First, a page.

The staging was simple but effective. It was a clever move to show original footages of our little piece of history on the big screens, and to intertwine that with footages of the musical, shown in black and white. That added authenticity to the acts on stage. Also, the choice of wardrobe in bland colours ~ i.e. white, black, grey, etc ~ during the historical scenes, and in full technicolour for present day Malaysia worked well.


Bloops and blunders

I guess it is no surprise that the best laid plans of mice and men will fail when it comes to computers. They are such temperamental "electrical circuit boards" - the bits and the bytes, the RAM and the ROM! In the midst of the show after intermission, the screens showed "error" although the footages were still running. Some technician came to the rescue and luckily for the musical, the problem was resolved without a further hitch.

Here's my two cents worth of feedback. When showing the "dead body" of Malik, my advice is NOT to pan the camera too close to his body. We could clearly see that Malik was breathing. That kind of "killed" the grieving mood.


The Ending

I found the ending to be rather abrupt. The story had build us up for a climax ~ the rape of Fausia, the death of Malik, the discovery by Syed. Then ... nothing! The scene changed to present day Malaysia. That was truly anti climatic. I am not sure what could have been done at the end but I expected more. A closure for Syed perhaps?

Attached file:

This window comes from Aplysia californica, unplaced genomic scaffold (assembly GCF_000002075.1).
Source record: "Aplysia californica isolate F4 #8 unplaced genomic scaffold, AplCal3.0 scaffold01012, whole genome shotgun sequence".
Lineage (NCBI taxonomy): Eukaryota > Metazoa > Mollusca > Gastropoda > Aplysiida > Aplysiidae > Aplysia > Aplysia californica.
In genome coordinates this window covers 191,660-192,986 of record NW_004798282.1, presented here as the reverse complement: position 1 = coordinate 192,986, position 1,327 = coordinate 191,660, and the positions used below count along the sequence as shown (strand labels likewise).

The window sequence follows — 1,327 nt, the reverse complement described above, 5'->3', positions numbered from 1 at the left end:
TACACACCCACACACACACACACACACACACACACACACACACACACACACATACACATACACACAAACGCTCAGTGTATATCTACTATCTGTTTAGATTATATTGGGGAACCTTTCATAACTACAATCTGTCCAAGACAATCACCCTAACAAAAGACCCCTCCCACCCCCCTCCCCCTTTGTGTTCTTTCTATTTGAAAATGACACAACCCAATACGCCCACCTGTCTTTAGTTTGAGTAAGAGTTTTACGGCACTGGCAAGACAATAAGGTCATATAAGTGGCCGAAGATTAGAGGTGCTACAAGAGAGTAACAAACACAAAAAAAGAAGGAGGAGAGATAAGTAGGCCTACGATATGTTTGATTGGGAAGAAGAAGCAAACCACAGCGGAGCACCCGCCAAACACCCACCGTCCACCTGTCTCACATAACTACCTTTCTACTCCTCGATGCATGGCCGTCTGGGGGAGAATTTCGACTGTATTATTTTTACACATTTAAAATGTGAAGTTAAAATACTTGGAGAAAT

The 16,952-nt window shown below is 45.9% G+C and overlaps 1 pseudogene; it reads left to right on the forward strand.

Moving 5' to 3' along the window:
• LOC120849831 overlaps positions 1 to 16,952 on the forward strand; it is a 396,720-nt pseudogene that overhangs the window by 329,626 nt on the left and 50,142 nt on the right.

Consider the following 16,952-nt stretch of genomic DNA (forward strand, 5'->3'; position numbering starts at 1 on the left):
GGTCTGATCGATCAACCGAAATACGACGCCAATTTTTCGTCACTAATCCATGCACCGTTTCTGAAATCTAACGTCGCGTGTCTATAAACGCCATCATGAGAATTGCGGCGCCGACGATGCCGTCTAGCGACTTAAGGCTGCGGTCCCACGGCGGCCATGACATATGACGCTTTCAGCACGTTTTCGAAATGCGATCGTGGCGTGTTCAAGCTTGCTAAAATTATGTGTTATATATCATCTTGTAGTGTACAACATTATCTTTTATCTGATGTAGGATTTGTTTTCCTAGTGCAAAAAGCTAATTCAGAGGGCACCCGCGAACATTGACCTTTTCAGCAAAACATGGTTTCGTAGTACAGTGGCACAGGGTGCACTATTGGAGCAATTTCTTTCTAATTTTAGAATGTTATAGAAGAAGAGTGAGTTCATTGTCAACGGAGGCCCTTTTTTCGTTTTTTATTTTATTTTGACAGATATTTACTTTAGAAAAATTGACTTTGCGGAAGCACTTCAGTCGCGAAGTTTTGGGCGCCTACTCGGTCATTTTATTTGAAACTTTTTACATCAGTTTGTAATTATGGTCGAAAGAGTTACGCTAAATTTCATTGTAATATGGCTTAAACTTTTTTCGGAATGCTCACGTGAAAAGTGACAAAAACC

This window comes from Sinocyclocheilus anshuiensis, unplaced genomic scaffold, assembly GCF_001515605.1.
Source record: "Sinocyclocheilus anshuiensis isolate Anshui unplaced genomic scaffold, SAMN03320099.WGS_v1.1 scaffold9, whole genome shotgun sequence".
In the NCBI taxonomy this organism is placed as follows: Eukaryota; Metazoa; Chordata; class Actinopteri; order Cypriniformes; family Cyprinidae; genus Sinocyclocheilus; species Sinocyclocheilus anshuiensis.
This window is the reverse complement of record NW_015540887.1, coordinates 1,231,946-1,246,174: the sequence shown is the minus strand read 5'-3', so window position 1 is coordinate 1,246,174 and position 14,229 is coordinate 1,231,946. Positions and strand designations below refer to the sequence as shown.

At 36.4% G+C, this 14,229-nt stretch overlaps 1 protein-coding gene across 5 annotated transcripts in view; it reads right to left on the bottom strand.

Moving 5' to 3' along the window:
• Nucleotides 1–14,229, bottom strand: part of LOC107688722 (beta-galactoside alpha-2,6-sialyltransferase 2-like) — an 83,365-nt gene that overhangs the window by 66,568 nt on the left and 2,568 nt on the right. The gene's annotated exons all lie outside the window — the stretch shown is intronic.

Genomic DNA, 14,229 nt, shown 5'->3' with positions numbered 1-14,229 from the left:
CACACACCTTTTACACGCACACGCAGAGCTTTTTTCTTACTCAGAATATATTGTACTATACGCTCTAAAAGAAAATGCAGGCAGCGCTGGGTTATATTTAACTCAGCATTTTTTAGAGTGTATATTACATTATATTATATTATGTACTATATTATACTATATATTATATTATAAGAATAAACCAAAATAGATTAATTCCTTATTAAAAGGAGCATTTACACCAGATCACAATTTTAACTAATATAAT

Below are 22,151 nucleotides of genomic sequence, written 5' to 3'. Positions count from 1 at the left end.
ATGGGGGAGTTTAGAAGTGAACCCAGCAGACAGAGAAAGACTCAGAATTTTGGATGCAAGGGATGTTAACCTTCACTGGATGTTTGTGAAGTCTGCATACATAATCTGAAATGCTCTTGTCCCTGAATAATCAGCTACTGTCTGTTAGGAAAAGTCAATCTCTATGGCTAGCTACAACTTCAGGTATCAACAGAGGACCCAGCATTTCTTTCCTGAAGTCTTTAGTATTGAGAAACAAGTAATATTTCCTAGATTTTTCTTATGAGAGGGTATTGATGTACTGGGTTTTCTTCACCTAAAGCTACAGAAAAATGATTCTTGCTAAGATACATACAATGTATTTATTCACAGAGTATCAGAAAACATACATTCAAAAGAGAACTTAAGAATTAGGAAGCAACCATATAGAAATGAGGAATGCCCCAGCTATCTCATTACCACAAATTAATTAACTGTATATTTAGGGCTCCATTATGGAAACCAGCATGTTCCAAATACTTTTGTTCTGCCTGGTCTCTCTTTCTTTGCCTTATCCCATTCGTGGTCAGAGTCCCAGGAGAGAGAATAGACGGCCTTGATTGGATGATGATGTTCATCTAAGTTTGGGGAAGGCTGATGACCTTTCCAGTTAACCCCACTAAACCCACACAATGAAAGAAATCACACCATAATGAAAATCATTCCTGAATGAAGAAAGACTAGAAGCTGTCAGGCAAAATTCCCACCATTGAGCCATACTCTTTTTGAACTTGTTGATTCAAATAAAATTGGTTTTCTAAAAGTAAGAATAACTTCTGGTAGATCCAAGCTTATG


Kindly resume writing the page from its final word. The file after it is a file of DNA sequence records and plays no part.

However, THAT should not, in any way, reduce the wonderful performances in the musical. Kudos to Joe Hasham and his cast & crew for pulling all this together.

One thing else this musical has brought home to me besides its entertainment value is the interest to read more about that time period. How could we have lost our unity (witness the tongue-in-cheek song of "laksa") and forsake that for suspicion, self interest and destruction? With recent events coming to a head in the last two years, one wonders if we did indeed learn anything in the last 50 years of independence. The last song about being "colour blind" remains perhaps a wish? an ideal?

Go watch the musical, if you have yet to do so. Check out the following site for more information.

3 comments:

discordant dude said...

hey leanne che, how are things back home?! i actually have some frens involved in this musical... ah, am i gonna miss merdeka back home... think i'll be working on that day.

Leanne said...

Hey cuz, thanks for dropping by. As you can see from my infrequent posting, things are extremely hectic here.

Name your friends who participated in this musical. Perhaps I can identify them through the souvenir programme.

Heard that you're enjoying life in London. Will write more in my email to you one of these days. ;)

Cheerios!

princess said...

How long did "Tunku the Musical" take?